Propeller code layout optimizations

This is part of the Propeller framework to do post link code layout optimizations. Please see the RFC here: https://groups.google.com/forum/#!msg/llvm-dev/ef3mKzAdJ7U/1shV64BYBAAJ and the detailed RFC doc here: https://github.com/google/llvm-propeller/blob/plo-dev/Propeller_RFC.pdf

This is the last patch in the series of patches for propeller and depends on the previous propeller patches (D68062, D68063, and D68065)

This patch allows Propeller to performs intra-function basic block reordering based on the extended TSP model (https://arxiv.org/abs/1809.04676) and function reordering based on the HFSort (https://dl.acm.org/citation.cfm?id=3049858). It also adds the capability of splitting functions.

Specifically, Propeller.cpp in D68062 passes on the generated CFG profiles to routines in PropellerBBReordering.cpp and PropellerFuncReordering.cpp to compute a global ordering of all basic blocks.

The high-level description of the BB reordering and Function reordering algorithms are as follows.

**ExtTSP Basic Block Reordering Algorithm**

The ExtTSP (extended TSP) metric provides a score for every ordering of basic blocks in a function, by combining the gains from fall-throughs and short jumps.

Given an ordering of the basic blocks, for a function f, the ExtTSP score is computed as follows:

Sum_{e in f} Freq(e) * weight(e),

where weight(e) is computed as follows:

- 1
*if Distance(Src[e] , Sink[e]) = 0 (i.e. fallthrough)* - 0.1 * (1 - Distance(Src[e] , Sink[e]) /1024)
*if Src[e] < Sink[e] and 0 < Distance(Src[e], Sink[e]) < 1024 (i.e. short forward jump)* - 0.1 * (1 - Distance(Src[e] , Sink[e]) /640)
*if Src[e] > Sink[e] and 0 < Distance(Src[e], Sink[e]) < 640 (i.e. short backward jump)* - 0
*otherwise*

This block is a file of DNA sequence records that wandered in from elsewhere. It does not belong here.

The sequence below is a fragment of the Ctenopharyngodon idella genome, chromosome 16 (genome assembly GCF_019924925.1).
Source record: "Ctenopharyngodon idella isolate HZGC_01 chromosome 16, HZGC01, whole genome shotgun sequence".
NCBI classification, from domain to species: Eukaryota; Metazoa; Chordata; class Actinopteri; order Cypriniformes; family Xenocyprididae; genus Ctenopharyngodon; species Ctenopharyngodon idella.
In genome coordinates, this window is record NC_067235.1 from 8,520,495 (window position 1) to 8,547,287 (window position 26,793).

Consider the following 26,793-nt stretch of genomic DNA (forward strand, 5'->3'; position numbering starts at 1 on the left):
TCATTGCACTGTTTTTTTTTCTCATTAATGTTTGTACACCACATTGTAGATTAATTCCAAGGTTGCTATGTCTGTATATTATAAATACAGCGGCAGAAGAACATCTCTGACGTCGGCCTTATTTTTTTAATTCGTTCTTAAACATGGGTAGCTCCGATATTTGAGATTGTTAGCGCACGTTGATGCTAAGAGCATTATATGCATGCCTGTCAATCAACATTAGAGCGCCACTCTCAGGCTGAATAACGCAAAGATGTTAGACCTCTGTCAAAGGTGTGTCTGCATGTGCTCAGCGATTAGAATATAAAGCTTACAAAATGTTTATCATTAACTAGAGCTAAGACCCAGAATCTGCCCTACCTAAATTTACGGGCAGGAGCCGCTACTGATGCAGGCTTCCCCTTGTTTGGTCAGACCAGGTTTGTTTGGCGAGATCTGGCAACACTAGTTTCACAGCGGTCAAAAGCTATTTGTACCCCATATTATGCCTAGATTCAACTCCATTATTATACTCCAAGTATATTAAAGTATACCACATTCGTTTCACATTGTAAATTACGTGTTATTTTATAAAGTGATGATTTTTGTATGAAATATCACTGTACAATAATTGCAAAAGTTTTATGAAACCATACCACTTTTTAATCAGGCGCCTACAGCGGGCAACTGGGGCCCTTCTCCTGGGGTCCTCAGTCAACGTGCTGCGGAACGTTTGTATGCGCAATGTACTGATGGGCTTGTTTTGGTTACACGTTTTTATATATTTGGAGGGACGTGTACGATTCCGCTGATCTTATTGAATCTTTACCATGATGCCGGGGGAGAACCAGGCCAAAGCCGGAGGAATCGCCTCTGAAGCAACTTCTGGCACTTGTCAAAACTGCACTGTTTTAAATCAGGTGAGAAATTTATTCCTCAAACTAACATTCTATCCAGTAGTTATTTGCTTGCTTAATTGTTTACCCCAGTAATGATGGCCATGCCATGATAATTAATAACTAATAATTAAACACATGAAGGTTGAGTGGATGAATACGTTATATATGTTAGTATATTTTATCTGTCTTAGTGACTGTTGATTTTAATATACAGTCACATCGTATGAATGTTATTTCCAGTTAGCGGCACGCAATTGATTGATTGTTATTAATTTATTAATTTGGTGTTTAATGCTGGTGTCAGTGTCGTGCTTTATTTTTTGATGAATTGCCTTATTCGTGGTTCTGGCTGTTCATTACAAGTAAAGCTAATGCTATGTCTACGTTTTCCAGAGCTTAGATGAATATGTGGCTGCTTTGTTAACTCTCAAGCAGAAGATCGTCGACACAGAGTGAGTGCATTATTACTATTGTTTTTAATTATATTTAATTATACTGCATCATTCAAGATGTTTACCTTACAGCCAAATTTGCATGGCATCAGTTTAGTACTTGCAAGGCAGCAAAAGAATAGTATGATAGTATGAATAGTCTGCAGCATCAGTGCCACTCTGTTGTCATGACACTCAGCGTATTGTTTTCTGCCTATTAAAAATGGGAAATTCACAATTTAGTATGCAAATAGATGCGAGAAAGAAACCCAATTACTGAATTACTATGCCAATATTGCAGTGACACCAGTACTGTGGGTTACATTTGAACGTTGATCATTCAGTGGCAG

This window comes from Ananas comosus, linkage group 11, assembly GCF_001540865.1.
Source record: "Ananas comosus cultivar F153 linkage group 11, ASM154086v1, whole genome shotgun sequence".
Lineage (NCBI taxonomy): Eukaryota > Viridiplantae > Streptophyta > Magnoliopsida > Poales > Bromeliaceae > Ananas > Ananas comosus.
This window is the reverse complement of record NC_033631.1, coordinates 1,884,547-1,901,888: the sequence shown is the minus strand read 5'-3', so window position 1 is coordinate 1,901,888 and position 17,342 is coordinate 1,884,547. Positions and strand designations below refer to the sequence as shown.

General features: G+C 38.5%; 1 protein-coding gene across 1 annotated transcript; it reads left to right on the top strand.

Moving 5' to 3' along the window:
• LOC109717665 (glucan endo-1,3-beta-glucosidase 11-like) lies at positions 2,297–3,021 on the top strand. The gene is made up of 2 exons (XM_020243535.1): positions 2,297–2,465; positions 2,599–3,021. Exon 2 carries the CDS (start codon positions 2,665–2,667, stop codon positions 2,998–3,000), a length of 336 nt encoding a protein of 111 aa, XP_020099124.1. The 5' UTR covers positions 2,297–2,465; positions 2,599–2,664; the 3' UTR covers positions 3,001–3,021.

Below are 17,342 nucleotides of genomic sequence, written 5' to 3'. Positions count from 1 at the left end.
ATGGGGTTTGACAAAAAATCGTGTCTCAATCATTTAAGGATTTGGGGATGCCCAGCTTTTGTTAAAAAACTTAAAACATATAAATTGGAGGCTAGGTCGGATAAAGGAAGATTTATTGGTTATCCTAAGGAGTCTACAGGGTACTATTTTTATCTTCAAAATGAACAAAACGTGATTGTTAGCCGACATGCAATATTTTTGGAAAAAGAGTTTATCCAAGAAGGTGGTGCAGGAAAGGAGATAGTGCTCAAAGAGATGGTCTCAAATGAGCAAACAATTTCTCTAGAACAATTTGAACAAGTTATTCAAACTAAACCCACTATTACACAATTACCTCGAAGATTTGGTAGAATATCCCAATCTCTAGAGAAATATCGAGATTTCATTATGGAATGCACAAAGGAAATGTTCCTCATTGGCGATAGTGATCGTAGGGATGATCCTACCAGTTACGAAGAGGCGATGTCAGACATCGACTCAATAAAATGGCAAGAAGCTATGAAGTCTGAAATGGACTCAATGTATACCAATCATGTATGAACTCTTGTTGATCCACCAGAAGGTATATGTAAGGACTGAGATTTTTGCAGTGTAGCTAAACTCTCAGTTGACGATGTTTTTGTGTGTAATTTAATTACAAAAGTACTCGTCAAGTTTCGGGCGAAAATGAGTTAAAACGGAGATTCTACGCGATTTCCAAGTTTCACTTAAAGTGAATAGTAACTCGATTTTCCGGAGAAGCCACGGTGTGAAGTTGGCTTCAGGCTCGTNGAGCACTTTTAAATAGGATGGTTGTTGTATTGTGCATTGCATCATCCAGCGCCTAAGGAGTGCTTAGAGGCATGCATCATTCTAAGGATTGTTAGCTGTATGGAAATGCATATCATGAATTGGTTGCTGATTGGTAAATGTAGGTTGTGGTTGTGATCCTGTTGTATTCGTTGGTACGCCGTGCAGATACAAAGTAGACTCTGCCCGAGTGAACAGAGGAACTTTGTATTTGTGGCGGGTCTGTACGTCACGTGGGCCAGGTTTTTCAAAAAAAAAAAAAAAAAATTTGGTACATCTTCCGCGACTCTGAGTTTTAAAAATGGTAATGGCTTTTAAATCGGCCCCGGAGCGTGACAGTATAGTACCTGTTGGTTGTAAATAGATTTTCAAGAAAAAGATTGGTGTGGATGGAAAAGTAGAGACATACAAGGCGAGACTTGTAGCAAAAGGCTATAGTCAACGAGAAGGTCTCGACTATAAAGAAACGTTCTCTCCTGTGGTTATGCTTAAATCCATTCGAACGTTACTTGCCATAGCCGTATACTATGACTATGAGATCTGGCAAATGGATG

In short, it computes a weighted sum of frequencies of all edges in the control flow graph. Each edge gets its weight depending on whether the given ordering makes the edge a fallthrough, a short forward jump, or a short backward jump.

Although this problem is NP-hard like the regular TSP, an iterative greedy basic-block-chaining algorithm is used to find a close to optimal solution. This algorithm is described as follows.

Starting with one basic block sequence (BB chain) for every basic block, the algorithm iteratively joins BB chains together in order to maximize the extended TSP score of all the chains.

Initially, it finds all mutually-forced edges in the profiled CFG. These are all the edges which are -- based on the profile -- the only (executed) outgoing edge from their source node and the only (executed) incoming edges to their sink nodes. Next, the source and sink of all mutually-forced edges are attached together as fallthrough edges.

Then, at every iteration, the algorithm tries to merge a pair of BB chains which leads to the highest gain in the ExtTSP score. The algorithm extends the search space by considering splitting short (less than 128 bytes in binary size) BB chains into two chains and then merging these two chains with the other chain in four ways. After every merge, the new merge gains are updated. The algorithm repeats joining BB chains until no additional can be achieved. At this step, it sorts all the existing chains in decreasing order of their execution density, i.e., the total profiled frequency of the chain divided by its binary size.

**HFSort Function Reordering Algorithm**

The HFSort function reordering algorithm computes an optimal ordering. It goes through all functions in decreasing order of their execution density and for each one, finds its most likely caller (the function which calls it the most) and places the caller’s cluster right before the callee’s cluster. After all functions are considered, the HFSort algorithm orders all function clusters in decreasing order of their total execution density.

**Function Splitting**

After BB reordering and function reordering, for every function, Propeller goes through the BB chains in the computed BB order for that function, and for each chain, places the basic blocks of that chain at the hot or cold part of the layout depending on whether the chain’s total frequency is zero or not.

The ExtTSP BB reordering algorithm orders the BB chains decreasing order of their execution density. As a result, cold basic blocks are naturally placed at the end of the computed BB layout of every function.